Pumpkin Breakfast Energy Drink from the AICR


As one of the foremost cancer research institutes in the nation, the American Institute for Cancer Research leads the way in making evidence-based recommendations that promote lifestyle choices among the public that can prevent the development of some cancers. To this end, every other week their test kitchen offers a new and delicious recipe.

This week: a pumpkin-based breakfast energy drink.

Many people find eating the recommended amount of vegetables and fruits daunting. With this Breakfast Energy Drink it is more easily done. Load up your blender, press a button and you have one antidote to a lack of cancer fighting nutrients and fiber in your diet – a breakfast drink that’s nutrient rich and delicious.

Super greens, kale and spinach, are the leafy base providing a plethora of vitamins, most notably vitamin C and vitamin A, in the form of beta-carotene. This recipe calls for blending your favorite fruit, nuts and seeds. As a result, the flavors and colors will vary, which is the point. Find which fruit works best for you, as each has its own level of sweetness or tartness. Take advantage of seasonal fruits. Using previously frozen or store-bought frozen fruits makes a thicker, colder drink.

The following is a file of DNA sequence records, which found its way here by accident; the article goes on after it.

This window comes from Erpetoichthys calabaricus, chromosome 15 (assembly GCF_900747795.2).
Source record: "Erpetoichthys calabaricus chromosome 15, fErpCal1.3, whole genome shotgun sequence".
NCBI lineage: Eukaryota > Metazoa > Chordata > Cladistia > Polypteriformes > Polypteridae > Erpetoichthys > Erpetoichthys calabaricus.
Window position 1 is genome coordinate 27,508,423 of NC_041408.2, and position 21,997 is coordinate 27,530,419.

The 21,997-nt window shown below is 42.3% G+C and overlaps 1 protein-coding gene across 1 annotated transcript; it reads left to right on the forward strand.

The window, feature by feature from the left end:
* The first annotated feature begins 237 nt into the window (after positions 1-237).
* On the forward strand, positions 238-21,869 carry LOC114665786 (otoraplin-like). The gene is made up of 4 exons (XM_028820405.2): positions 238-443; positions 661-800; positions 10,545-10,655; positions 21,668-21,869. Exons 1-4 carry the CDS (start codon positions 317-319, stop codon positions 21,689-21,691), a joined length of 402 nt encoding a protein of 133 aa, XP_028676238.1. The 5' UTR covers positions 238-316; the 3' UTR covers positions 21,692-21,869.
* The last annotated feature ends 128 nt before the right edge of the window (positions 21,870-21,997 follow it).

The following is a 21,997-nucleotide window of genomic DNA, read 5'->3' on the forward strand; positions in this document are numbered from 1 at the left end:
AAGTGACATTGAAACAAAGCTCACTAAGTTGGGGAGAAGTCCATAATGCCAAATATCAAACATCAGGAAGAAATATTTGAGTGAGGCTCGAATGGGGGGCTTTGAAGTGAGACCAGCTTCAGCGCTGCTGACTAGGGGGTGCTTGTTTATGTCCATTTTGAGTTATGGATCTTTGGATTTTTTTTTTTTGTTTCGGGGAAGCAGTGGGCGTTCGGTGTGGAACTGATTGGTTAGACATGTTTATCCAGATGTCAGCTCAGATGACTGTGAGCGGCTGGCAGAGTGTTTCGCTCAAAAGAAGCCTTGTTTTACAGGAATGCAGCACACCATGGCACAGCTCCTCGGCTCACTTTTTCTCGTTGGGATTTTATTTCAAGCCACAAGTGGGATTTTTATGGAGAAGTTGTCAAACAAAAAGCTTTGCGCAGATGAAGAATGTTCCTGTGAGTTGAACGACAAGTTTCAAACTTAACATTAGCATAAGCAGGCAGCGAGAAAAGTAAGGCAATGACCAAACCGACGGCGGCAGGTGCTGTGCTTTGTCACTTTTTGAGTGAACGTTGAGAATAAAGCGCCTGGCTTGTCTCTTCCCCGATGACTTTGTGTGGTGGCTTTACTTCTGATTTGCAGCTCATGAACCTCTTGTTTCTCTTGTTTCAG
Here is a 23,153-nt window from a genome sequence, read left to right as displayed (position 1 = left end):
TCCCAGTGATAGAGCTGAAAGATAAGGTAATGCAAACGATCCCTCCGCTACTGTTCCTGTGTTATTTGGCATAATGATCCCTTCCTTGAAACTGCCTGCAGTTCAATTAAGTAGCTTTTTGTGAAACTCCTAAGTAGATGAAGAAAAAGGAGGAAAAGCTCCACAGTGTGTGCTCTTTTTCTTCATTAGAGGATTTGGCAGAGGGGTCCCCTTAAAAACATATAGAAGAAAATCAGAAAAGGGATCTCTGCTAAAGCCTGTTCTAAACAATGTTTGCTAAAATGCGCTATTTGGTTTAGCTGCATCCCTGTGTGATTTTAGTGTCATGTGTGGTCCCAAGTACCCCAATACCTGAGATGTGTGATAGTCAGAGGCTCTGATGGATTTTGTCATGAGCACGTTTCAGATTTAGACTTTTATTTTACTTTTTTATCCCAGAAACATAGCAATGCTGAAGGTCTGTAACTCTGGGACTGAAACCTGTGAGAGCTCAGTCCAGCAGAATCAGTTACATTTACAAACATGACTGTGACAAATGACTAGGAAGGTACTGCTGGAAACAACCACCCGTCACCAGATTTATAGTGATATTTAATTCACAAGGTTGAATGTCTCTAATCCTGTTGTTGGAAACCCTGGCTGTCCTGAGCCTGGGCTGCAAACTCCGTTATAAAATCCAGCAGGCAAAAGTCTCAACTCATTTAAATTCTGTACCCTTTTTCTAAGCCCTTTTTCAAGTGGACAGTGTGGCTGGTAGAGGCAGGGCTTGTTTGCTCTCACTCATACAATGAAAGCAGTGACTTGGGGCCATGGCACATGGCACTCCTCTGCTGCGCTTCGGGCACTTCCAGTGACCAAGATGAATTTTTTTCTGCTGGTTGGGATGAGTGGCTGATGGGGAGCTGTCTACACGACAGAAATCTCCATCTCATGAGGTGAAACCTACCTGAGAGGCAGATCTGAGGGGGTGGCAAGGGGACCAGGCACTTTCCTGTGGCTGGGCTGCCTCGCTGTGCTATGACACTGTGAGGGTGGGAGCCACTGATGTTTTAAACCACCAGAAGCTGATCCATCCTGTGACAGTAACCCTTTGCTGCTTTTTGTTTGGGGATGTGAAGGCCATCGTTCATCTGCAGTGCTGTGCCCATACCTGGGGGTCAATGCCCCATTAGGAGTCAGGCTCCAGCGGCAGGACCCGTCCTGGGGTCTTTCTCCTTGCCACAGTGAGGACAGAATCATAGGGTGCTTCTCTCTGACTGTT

This recipe has a core fruit ingredient. Pumpkin. Although its flavor and color are masked by other fruit, pumpkin adds a boost of beta-carotene and fiber. A 15-ounce can is enough for five recipes, so one can will last almost a week. For convenience and a thicker consistency, freeze the pumpkin in one-third cup portions. Chia seeds thicken the drink and are loaded with protein, fiber and beneficial omega-3 fatty acids. Don’t be fooled by their size. These tiny seeds pack a powerful nutritional punch.

Your choice of nuts – such as almonds, pecans and walnuts – and seeds – such as pumpkin and sesame – add protein, fiber and their respective health-promoting phytonutrients. They do give drinks a slightly grittier texture than your typical smoothies, so use a straw if preferred. Milk also contributes protein. If using soymilk or other plant-based milk, then buy calcium-fortified ones. Using sweetened or unsweetened is your choice depending on your calorie needs. Science is revealing the health benefits of spices, so we make use of cinnamon and nutmeg for their sweet flavors and nutritional benefits. Cheers!

Breakfast Energy Drink

  • 2 medium kale leaves, stems removed
  • 1 cup spinach leaves loosely packed
  • ½ cup fresh or frozen fruit
  • 1/3 cup plain canned pumpkin
  • 3 Tbsp. seeds or nuts
  • 1 Tbsp. chia seeds
  • ½ tsp. cinnamon
  • ¼ tsp. nutmeg
  • 1¼ cups soy or dairy milk
  • ½ cup water
  • 6-8 ice cubes (1 cup)


Combine all ingredients in blender or food processer and blend on high until smooth. Let sit for 1 minute to thicken before serving.

Makes 2 servings. About 1½ cups per serving.

Per serving: 231 calories, 12 g total fat (1 g saturated fat), 24 g carbohydrate, 13 g protein, 8 g dietary fiber, 111 mg sodium.

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